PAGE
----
Mugabe urged to value the National Peace and Reconciliation Bill

Lovemore Lubinda

The Catholic Commission for Justice and Peace in Zimbabwe (CCJPZ) have called on Zimbabwean President Robert Mugabe to command current Parliamentary Session to value debate on the National Peace and Reconciliation Bill.

CCJPZ said in a statement that it was disappointed after the President’s address during the opening of the fourth session of the eighth Parliament of Zimbabwe on 6 October 2016 did not take into account the bill, despite it being urgent. The President gave an outline of bills to be tabled in this session for debate, and CCJPZ says the reconciliation bill was not one of them.

“We kindly ask the President to order the current session to prioritise debate on the bill.

“We would like to emphasise that a national peace and reconciliation process in Zimbabwe is long overdue. We have a history of conflict that cannot be simply ignored or procrastinated,” says the commission.

The commission adds that the current situation is such that some no longer effectively take part in public life and national development processes, as there is a feeling of lack of safety, predictability or meaning in Zimbabwe or safe place in which to stay.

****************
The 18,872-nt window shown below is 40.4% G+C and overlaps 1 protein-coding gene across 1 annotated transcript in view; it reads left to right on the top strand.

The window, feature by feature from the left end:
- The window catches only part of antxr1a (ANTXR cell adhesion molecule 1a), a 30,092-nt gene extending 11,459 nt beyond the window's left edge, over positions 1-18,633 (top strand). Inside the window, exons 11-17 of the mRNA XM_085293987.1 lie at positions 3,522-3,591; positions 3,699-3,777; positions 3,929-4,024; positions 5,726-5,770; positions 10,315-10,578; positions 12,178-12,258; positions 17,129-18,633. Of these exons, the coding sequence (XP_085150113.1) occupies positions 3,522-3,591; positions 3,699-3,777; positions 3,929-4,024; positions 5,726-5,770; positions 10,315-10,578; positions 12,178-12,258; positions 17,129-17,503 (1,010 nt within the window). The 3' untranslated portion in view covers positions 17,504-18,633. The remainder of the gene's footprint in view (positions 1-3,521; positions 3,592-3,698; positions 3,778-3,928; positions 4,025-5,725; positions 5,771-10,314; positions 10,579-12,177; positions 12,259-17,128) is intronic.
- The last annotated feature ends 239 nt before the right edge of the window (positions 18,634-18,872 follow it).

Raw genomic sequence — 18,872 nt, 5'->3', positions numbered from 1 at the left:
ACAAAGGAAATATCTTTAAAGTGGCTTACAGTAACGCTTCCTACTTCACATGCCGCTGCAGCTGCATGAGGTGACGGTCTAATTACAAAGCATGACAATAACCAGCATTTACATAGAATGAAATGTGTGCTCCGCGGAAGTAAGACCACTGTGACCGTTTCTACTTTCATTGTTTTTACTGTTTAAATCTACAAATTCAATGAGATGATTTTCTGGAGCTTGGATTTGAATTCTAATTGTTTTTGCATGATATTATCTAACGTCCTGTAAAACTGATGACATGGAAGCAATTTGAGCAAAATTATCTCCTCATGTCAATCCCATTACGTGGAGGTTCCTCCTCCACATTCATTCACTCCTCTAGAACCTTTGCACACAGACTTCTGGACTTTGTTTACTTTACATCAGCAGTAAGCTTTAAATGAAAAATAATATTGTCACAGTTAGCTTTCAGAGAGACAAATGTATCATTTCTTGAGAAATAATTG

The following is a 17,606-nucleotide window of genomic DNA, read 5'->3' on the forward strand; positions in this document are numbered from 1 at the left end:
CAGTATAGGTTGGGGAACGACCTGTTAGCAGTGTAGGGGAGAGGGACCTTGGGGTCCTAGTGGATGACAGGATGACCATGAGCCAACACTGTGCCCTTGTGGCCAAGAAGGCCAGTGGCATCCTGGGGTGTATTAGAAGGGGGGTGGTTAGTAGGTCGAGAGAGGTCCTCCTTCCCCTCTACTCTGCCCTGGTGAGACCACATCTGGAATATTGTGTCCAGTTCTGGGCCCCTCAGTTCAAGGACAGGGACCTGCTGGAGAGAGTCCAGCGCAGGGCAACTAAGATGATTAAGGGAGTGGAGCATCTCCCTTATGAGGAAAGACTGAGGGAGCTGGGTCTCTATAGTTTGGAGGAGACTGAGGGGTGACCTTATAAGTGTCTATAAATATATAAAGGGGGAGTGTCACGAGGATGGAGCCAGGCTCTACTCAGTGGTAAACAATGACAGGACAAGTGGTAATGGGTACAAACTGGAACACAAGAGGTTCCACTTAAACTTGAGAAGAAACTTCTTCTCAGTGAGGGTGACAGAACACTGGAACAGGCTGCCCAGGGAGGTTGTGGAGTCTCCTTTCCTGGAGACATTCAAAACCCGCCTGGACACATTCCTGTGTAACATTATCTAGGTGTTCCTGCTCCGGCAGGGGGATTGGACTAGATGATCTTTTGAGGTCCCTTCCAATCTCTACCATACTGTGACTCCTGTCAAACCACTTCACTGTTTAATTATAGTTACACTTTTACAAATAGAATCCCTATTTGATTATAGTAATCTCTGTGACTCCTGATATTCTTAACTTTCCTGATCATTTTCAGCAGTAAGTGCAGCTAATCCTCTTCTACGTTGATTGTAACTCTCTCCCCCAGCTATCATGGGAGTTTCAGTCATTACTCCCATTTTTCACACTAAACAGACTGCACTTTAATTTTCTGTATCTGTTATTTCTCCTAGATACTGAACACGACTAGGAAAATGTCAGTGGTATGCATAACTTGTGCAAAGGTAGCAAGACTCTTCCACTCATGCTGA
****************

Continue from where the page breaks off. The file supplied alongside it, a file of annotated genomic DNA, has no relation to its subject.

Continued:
CCJPZ says a national peace and reconciliation process will contribute to the eradication of poverty in the country, and enable everyone to contribute effectively to the implementation of the country’s development policies such as the Zimbabwe Agenda for Sustainable Socio-economic Transformation (ZimAsset). It says this policy’s success will largely be premised on the judicious exploitation of Zimbabwe’s abundant human resources.

The bill is set to look into issues to be dealt with by the National Peace and Reconciliation Commission (NPRC) that was set up to promote national harmony, peace and tolerance among Zimbabweans. This came at the wake of political violence that has been witnessed in the country for the past few years. The NPRC was set up in 2013 to deal with the past human violations and to promote peace.

However some Zimbabweans have previously slammed the bill saying it leaves a lot to be desired. This came after a parliamentary committee issued a report after public consultations which revealed that citizens had voiced concern that the bill violated the Constitution in limiting the commission’s powers and giving the minister power to intervene with the commission’s operations, saying this would compromise its evidence.